Mindful Nutrition and Wellness

Jessica Miller, Holistic Health Coach

simple tips to health-ify your favorite holiday recipes

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That’s what the holidays are all about, right? If not, it’s definitely a key contender. During the holidays, many of us get excited about what will be on the table, on our plates, and we have great memories of the traditional holiday dishes that we can look forward to every year.

But after the holidays, many of us are filled with guilt because of over-indulgence and this leads to the need for new year’s resolutions.  Skip the diet resolution for 2014, and instead make some healthy ingredient swaps in your recipes so that what you are eating this year is a little bit healthier than last year. Indulge- and feel good about it.


1) Sweeten with Pleasure

What would the holidays be without cookies and pies? Or fudge? Or candied this or that?

Consider alternatives to the usual white sugar, brown, and powdered sugars in your favorite recipes and try some substitutions that rank lower on the glycemic index.  These options do not spike your blood sugar as dramatically as traditional sugar meaning they are more slowly absorbed and processed into your system.

  • Raw honey– contains a number of benefits in addition to its light, sweet flavor
  • Maple syrup– great for vegan dishes and has a warm flavor
  • Raw agave and coconut sugar– lower on the glycemic index
  • Fruit– applesauce and bananas are great options for sweetening breads, muffins, and cookies

2) Embrace the Fat

I love fat. Fat makes me feel satisfied and adds a lot of flavor to foods.  Fat is also essential to protein processing. Reconsider butter, vegetable oils, and animal fats and consider healthier alternatives.  Butter is a key ingredient in so many desserts, but you might investigate Earth Balance as a vegan alternative to traditional butter. Fresh, local, and organic butter is the best option when you are choosing butter in your recipe.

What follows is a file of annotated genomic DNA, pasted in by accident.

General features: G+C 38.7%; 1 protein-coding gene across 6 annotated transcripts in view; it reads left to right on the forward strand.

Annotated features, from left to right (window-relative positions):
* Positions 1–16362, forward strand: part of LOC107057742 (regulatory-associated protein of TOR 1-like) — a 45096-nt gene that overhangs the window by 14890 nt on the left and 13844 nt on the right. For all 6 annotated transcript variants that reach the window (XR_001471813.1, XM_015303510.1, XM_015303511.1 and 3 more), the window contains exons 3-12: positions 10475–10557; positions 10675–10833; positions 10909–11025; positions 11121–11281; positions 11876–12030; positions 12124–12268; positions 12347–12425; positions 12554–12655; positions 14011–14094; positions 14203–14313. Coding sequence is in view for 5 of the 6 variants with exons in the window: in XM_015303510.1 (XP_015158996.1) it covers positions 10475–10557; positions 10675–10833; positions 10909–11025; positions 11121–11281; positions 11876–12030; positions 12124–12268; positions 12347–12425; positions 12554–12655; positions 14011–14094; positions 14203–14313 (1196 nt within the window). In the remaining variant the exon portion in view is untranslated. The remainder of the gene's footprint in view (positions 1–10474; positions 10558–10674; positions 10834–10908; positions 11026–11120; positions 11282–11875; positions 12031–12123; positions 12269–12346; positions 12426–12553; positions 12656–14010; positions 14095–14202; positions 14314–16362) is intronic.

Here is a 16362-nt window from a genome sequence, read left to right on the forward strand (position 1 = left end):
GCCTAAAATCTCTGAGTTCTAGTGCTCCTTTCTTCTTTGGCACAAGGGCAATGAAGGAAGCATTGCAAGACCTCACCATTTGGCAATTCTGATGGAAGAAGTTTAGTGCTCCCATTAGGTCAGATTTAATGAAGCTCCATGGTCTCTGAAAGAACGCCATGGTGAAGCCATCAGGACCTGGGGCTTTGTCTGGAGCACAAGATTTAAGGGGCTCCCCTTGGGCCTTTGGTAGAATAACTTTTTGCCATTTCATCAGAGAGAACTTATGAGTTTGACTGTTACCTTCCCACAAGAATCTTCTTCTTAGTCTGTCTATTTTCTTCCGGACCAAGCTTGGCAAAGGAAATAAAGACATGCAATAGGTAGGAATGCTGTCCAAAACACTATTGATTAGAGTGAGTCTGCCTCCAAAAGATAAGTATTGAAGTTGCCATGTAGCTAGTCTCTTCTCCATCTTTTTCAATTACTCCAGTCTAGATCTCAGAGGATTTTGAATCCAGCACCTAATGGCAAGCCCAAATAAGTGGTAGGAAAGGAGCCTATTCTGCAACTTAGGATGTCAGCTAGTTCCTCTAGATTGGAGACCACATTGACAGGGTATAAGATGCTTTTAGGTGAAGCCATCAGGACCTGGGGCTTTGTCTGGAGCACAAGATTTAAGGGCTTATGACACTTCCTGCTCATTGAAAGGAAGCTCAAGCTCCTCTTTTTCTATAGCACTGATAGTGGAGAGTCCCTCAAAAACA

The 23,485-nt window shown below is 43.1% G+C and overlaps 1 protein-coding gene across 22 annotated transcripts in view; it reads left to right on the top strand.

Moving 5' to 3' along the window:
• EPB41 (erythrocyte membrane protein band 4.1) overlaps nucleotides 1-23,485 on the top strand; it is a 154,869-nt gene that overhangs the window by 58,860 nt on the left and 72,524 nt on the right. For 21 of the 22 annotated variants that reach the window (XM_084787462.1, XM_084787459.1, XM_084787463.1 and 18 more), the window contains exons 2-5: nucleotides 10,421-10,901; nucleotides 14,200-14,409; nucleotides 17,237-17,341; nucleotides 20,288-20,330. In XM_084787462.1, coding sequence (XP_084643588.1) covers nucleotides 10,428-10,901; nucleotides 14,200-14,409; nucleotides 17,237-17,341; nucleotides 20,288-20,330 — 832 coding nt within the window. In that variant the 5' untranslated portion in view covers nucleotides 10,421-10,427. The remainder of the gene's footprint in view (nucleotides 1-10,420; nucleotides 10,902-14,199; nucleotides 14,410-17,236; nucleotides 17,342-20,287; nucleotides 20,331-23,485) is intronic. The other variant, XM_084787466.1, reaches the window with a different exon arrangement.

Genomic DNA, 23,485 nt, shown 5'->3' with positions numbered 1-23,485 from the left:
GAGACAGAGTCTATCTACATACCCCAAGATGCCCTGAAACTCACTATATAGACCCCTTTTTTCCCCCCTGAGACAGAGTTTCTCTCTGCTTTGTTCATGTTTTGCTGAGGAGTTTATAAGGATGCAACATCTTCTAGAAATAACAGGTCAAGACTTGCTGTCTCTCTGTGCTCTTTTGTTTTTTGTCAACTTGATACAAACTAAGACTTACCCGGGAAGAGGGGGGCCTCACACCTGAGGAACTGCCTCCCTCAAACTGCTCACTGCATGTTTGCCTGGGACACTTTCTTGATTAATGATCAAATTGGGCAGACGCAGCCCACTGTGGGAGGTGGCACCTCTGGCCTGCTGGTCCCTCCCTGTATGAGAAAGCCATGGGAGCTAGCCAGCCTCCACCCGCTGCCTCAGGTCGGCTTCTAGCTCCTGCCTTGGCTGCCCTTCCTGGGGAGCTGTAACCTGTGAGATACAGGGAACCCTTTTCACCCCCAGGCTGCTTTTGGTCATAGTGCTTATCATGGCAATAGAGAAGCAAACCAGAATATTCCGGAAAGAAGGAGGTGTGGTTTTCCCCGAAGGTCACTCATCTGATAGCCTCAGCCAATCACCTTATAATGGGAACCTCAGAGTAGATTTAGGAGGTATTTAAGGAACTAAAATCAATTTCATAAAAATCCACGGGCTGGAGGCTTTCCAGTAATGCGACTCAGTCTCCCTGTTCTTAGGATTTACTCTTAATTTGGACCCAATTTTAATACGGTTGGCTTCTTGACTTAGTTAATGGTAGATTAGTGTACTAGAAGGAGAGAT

• Avocado and coconut oil– these are great substitutes for oil in baked goods and contain important healthy fats
  • Olive oil– this is a great alternative to adding butter to vegetable dishes, breads, rolls, and light sautéing. This is also a key ingredient for healthy dressings and sauces. Include a small bottle or jar on the table, instead of a butter dish, for guests to top food with.

3) Season Generously

Salt (with its partner pepper) is always on the table in many households. Instead of adding extra salt during cooking, or requiring your guests to add salt to their food, mind your seasonings during meal prep.

  • Low-sodium broth– this is a great alternative to regular, high-sodium, broth and it adds lots of flavor to grains (quinoa, millet, rice) during cooking. Look for broth from a carton rather than a can which may contain toxic BPAs.
  • Fresh and dried herbs– these have a ton of flavor and can replace the need for a lot of salt. I love fresh basil, cilantro, dill, and parsley. Dried rosemary, cumin, cayenne, thyme and fresh garlic should always be available.

To find more healthy holiday cooking tips and recipes, check out my EAT page and some of the blogs I follow.


Author: Mindful Nutrition and Wellness

Holistic Health Coach, mindfulnutritionandwellness.com

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